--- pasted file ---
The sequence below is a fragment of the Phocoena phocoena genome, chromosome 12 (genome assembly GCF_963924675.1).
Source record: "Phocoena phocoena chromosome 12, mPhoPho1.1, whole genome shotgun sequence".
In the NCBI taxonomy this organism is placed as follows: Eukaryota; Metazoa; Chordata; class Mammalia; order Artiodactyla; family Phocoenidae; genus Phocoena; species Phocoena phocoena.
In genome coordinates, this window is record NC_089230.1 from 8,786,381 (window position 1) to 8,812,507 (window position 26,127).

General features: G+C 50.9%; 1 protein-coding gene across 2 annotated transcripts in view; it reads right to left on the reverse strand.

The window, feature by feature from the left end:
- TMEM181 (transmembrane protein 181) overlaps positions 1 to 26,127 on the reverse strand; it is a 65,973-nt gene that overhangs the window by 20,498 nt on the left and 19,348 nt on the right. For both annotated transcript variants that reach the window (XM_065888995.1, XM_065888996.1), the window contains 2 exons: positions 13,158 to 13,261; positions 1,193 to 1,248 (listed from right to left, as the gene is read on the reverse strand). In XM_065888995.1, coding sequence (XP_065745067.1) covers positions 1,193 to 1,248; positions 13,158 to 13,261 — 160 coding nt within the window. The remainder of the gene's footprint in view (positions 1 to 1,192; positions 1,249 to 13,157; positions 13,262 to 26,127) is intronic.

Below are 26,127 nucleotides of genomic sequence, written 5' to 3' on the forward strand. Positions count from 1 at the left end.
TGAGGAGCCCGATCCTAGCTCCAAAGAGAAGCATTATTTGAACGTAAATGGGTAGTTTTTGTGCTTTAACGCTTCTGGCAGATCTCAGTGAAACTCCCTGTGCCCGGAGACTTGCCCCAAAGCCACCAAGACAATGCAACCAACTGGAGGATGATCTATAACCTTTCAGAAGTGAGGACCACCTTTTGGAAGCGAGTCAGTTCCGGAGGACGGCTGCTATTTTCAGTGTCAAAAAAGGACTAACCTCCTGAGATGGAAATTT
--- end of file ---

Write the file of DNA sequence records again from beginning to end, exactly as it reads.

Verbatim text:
The sequence below is a fragment of the Phocoena phocoena genome, chromosome 12 (genome assembly GCF_963924675.1).
Source record: "Phocoena phocoena chromosome 12, mPhoPho1.1, whole genome shotgun sequence".
In the NCBI taxonomy this organism is placed as follows: Eukaryota; Metazoa; Chordata; class Mammalia; order Artiodactyla; family Phocoenidae; genus Phocoena; species Phocoena phocoena.
In genome coordinates, this window is record NC_089230.1 from 8,786,381 (window position 1) to 8,812,507 (window position 26,127).

General features: G+C 50.9%; 1 protein-coding gene across 2 annotated transcripts in view; it reads right to left on the reverse strand.

The window, feature by feature from the left end:
- TMEM181 (transmembrane protein 181) overlaps positions 1 to 26,127 on the reverse strand; it is a 65,973-nt gene that overhangs the window by 20,498 nt on the left and 19,348 nt on the right. For both annotated transcript variants that reach the window (XM_065888995.1, XM_065888996.1), the window contains 2 exons: positions 13,158 to 13,261; positions 1,193 to 1,248 (listed from right to left, as the gene is read on the reverse strand). In XM_065888995.1, coding sequence (XP_065745067.1) covers positions 1,193 to 1,248; positions 13,158 to 13,261 — 160 coding nt within the window. The remainder of the gene's footprint in view (positions 1 to 1,192; positions 1,249 to 13,157; positions 13,262 to 26,127) is intronic.

Below are 26,127 nucleotides of genomic sequence, written 5' to 3' on the forward strand. Positions count from 1 at the left end.
TGAGGAGCCCGATCCTAGCTCCAAAGAGAAGCATTATTTGAACGTAAATGGGTAGTTTTTGTGCTTTAACGCTTCTGGCAGATCTCAGTGAAACTCCCTGTGCCCGGAGACTTGCCCCAAAGCCACCAAGACAATGCAACCAACTGGAGGATGATCTATAACCTTTCAGAAGTGAGGACCACCTTTTGGAAGCGAGTCAGTTCCGGAGGACGGCTGCTATTTTCAGTGTCAAAAAAGGACTAACCTCCTGAGATGGAAATTT